|Toronto Tiger rally falls flat|
|Monday, 22 December 2008|
by John Thompson
President, The Mackenzie Institute
No zoo veterinarian really likes to give an enema to a tiger. But if the supporters of the Tamil Tigers in Canada are looking a bit off colour right now it’s because they just got one that they really didn’t need.
Families fleeing meeting halls; sudden changes to venues; black-outs, audio-equipment that didn’t work; and large strangers sauntering around on stages at solemn moments… A big event turned into a humiliation, and the Tigers don’t look so impressive anymore.
The front organizations for the LTTE in Toronto rarely make the paramilitary character of the Tigers too obvious, but the annual "Heroes Day" observations on November 27th are an exception. The high point is usually a meeting where supporters assemble, with former guerrillas in their old fatigue uniforms, to listen to the latest words from their old warlord on the other side of the world.
This year, with the Sri Lankan army closing in on the Tigers’ critical sanctuary areas, the Heroes Day rally was of vital importance to the Diaspora community in Toronto. Instead, it became a fiasco and nothing worked right.
Although World Tamil Movement has been banned in Canada, Tiger supporters have been flouting the law and running events anyway using a variety of different names. Canadian Tamils are told to await last-minute instructions over Tamil language radio shows about where rallies and protests might be held, while store owners are firmly ordered to close their shops in order to maximize attendance. Fear and intimidation keep much of the community in line.
The challenge for independent-minded Tamils has always been to find ways to break the hold of the Tiger establishment so that they can run their own lives; and Canadian police have always been limited in their abilities to restrain a group that pushes the limits of Canada’s laws as far as they can (and just a bit over). But, as ever, when there is a will, there is a way. As "Heroes Day" approached, helpful Canadian Tamils saw to it that various officials were kept fully informed of developments. While Tiger organizers tried to find space by masquerading their paramilitary rally as a "cultural event", they found that potential sites were already booked or suddenly ‘unavailable". This made it extremely difficult for organizers to advertise the location of events, and caused much confusion.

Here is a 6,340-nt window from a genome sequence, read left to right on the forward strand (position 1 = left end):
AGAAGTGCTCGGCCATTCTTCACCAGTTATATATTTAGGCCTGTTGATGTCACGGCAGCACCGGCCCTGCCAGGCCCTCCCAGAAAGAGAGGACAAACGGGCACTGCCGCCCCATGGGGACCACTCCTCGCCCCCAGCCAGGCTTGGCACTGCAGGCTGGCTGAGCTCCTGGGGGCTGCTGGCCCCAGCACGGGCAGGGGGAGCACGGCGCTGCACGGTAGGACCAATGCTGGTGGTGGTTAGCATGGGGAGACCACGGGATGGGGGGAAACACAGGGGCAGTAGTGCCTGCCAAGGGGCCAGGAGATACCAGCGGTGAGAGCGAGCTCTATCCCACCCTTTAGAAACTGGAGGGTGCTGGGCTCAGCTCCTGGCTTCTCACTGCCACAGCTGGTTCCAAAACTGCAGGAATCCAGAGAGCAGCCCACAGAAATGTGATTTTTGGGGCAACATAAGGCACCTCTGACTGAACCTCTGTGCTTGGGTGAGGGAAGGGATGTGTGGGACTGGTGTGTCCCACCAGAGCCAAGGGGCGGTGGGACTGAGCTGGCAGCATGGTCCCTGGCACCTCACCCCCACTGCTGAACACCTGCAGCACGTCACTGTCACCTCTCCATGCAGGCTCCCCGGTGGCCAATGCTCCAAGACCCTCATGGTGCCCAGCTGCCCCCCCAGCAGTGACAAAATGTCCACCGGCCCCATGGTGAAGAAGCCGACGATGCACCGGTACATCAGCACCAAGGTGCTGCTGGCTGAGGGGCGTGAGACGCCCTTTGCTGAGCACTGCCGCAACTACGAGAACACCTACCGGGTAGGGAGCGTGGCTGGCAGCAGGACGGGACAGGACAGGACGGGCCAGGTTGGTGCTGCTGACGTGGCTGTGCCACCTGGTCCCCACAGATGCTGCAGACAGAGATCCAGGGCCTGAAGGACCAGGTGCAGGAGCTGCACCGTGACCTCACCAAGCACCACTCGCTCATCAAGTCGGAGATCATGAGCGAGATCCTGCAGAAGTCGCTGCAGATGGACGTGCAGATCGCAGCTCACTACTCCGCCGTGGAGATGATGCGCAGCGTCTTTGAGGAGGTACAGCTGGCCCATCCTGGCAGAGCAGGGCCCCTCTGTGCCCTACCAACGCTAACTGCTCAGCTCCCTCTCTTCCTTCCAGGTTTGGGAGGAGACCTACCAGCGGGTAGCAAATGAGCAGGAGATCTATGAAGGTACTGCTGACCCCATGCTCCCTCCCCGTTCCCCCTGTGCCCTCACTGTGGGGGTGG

The owner of one major meeting hall that was booked became uncooperative when told who was really coming. As the Tigers trooped in to watch Prabhakaran’s annual broadcast, the video link was cut by the irate owner. Instead, everyone got to view a butterfly screen-saver on the screen, while listening to the warlord’s speech. Elsewhere, microphones kept cutting out and stage lights kept flickering.
Audiences were already much smaller than usual, and many more members vanished when word spread that police officers were busy recording the license plate numbers of cars in the parking lot. At one event, as uniformed Tigers stood to attention during the playing of their anthem, the moment was disrupted when a large man in a police raid jacket started wandering around on the stage, sneering at the former guerrillas. Not one of them moved to shoo him away.
Tiger supporters had been playing silly games and intimidation tactics in the past for Sri Lankan events in Toronto, and now found that these were being played on them as well. What goes around does indeed come around.
Canadian Tamils wouldn’t do things like this to the Tiger apparatus, unless they are feeling confident that the Tigers are weakening. Canadian police never do things like this, unless absolutely sure of high levels of political backing. Yet, as one Tamil explained, "This is community policing – the police are making sure I can keep my shop open when I want. They are telling us that they are not listening to our complaints, they are acting on them."
Tigers, like all carnivores in their natural state, don’t like being stared at and a show of teeth is a distinct challenge. When the Goon squads went out to confront the police outside Tiger events, they were extensively photographed and found Canadian police – who are usually extraordinarily civil — smiling back in a very predatory manner. Guess who backed off?
Ordinary Tamils saw the people that they have long been afraid of in retreat, and it was a revelation. Those who remain sympathetic to the Tiger cause have been served notice that there may be consequences from the authorities if they continue.
A weakened predator will grow even more feeble once its prey notices, or when its habitat changes. Tigers in Toronto face a hard future.
(John C Thompson is the President of The Mackenzie Institute in Toronto Canada. The Institute, cited by several major Canadian newspapers as one of Canada’s leading research organizations, prides itself on its objective and independent forays into some of the most contentious issues of the day. Its work often becomes a catalyst for informed debate and major change. The institute directs its research into issues relating to domestic and international political instability and organized violence (e.g. terrorism, warfare, organized crime, conflict, causes of instability, political extremism, etc.) Former Intelligence Officer of the Canadian Army, Thompson was awarded the Canadian Forces Decoration in 1989. He left the service as a Captain. John is a member of Civitas, the Queen’s York Rangers Regimental Council, the Royal Canadian Military Institute – and its pistol club, Fair Vote Canada, the International Counter-Terrorism Officers Association)
Courtesy: The Island
|Last Updated ( Thursday, 23 July 2009 )|
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